Not that long ago, we had a blog post on Windows 8 and the news or rumors surrounding the new OS. Now that we are getting much closer to its arrival, October 26, we thought we would offer updates on the subject.
A few days ago, the buzz around Windows 8 was about the song “Only Want You” by the Eagles of Death Metal in the ad for the new Microsoft OS, which displayed the soothness of Windows 8 on tablets and other touch devices. Many have suggested that the use of the hard rock song in the ad was indicative of Microsoft’s efforts to rebrand their OS as a departure from normal desktop and laptop use. Although, the new OS is an attempt to move to mobile devices, traditional laptops are still being produced with Windows 8 in mind, like the new Acer touch-screen laptops.
Walther Mossberg devoted a recent article in the WSJ to the new Windows 8 (“Windows Pushes into the Tablet Age,” Oct. 17, 2012). Mossberg likes the new look of Windows 8, stating that it immediately differentiates itself from the older OS. “Instead of the familiar desktop,” he writes, you see a handsome, modern, slick world of large scrolling tiles and simpler, full-screen apps best used on a touch-screen inspired by tablets and smartphones.” This new screen is called the Start screen, replacing the old Start Menu. It takes over the whole display and has its own apps and controls. You can still use the old desktop, but now the desktop is like another app, and you tap or click a Start screen icon to use it. This new design brings Windows into the tablet or mobile era.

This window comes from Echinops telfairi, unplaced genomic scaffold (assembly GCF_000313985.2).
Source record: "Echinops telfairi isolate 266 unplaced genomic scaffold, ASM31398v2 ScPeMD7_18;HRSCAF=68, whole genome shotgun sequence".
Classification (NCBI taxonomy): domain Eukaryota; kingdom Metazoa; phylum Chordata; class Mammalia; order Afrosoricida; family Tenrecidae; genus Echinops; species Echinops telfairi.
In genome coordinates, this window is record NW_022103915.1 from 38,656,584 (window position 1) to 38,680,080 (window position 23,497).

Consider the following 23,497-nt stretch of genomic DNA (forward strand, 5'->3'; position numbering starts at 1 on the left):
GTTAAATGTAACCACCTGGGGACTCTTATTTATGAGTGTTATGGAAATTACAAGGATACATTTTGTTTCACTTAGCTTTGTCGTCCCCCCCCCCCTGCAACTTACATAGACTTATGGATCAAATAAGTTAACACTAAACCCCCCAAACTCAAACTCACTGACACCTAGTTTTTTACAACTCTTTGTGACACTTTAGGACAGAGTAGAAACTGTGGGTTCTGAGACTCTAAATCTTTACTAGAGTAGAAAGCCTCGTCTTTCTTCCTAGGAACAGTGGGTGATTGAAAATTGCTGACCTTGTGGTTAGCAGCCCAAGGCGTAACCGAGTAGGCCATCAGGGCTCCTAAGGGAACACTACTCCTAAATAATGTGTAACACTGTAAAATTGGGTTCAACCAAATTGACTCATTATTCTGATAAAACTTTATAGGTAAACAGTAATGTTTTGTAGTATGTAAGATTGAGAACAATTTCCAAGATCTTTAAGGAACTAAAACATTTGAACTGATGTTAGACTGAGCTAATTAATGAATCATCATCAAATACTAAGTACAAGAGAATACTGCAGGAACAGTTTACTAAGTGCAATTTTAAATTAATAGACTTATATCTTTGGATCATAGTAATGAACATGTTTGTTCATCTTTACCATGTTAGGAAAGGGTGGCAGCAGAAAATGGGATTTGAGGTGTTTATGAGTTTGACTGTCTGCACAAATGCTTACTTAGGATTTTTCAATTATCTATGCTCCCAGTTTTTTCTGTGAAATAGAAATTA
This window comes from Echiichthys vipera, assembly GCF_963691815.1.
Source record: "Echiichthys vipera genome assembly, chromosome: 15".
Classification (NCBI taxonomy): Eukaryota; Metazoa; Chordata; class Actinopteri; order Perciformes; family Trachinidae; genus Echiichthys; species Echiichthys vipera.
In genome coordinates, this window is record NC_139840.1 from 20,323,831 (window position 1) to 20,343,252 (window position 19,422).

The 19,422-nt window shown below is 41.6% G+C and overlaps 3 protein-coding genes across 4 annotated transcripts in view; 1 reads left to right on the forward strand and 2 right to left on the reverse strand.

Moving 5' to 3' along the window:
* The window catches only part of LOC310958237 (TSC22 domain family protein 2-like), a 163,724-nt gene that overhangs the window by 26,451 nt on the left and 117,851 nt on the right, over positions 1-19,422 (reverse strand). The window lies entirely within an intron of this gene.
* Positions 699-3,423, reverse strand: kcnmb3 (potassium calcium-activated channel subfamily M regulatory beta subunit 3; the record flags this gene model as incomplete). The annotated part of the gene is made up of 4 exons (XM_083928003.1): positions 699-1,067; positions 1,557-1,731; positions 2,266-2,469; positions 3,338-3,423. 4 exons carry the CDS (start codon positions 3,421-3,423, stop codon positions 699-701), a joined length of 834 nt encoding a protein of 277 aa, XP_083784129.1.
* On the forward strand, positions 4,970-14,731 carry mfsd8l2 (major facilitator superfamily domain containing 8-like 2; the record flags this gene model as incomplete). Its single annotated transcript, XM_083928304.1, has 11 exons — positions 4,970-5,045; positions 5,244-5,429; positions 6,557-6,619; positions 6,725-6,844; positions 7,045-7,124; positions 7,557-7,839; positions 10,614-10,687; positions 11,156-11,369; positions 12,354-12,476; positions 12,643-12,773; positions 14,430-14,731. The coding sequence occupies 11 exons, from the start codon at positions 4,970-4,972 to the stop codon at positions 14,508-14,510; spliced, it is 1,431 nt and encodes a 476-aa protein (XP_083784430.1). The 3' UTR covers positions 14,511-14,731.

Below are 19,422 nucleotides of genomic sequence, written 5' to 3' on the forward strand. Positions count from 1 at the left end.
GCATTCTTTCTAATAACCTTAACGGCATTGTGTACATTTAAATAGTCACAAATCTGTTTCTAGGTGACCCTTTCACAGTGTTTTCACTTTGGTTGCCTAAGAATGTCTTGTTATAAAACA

Basically, the new Windows 8 involves two user experiences in a single product. It can run on older PCs and new touch-controlled tablets. As Mossberg points out, Apple uses separate operating systems for its iPad and Mac computers. But Mossberg also notes that this dual natured OS can be confusing to the user. Another reason for the confusion is that Microsoft is offering two version of Windows 8, one for standard Intel-based PCs and one called RT for tablets and mobile devices. The PC version will allow you to run both the new tablet-type apps and your old apps via the desktop. The RT version won’t install and run traditional Windows apps on the desktop.
Mossberg was impressed with a lot about the new Windows 8, including the universal strip of controls called Charms. He also claims that some of the new apps are good, including those for photos, which enable sharing. One thing he did not enjoy was the new Mail app, which he found disappointing, because it lacks a unified inbox, a single folder for showing unread mail, and a folder for showing messages form your most important contacts. Microsoft has hinted that it will be offering more apps with the launch of the new OS.
It wil be interesting to see how businesses respond to Windows 8. According to http://www.wired.com/business/2012/10/the-next-xp/, most companies have already picked Windows 7 and have no plans to upgrade, but Windows 8 is a whole new ball game and offers exciting opportunities for businesses.
Stay tuned for more information as Windows 8 is offically launched!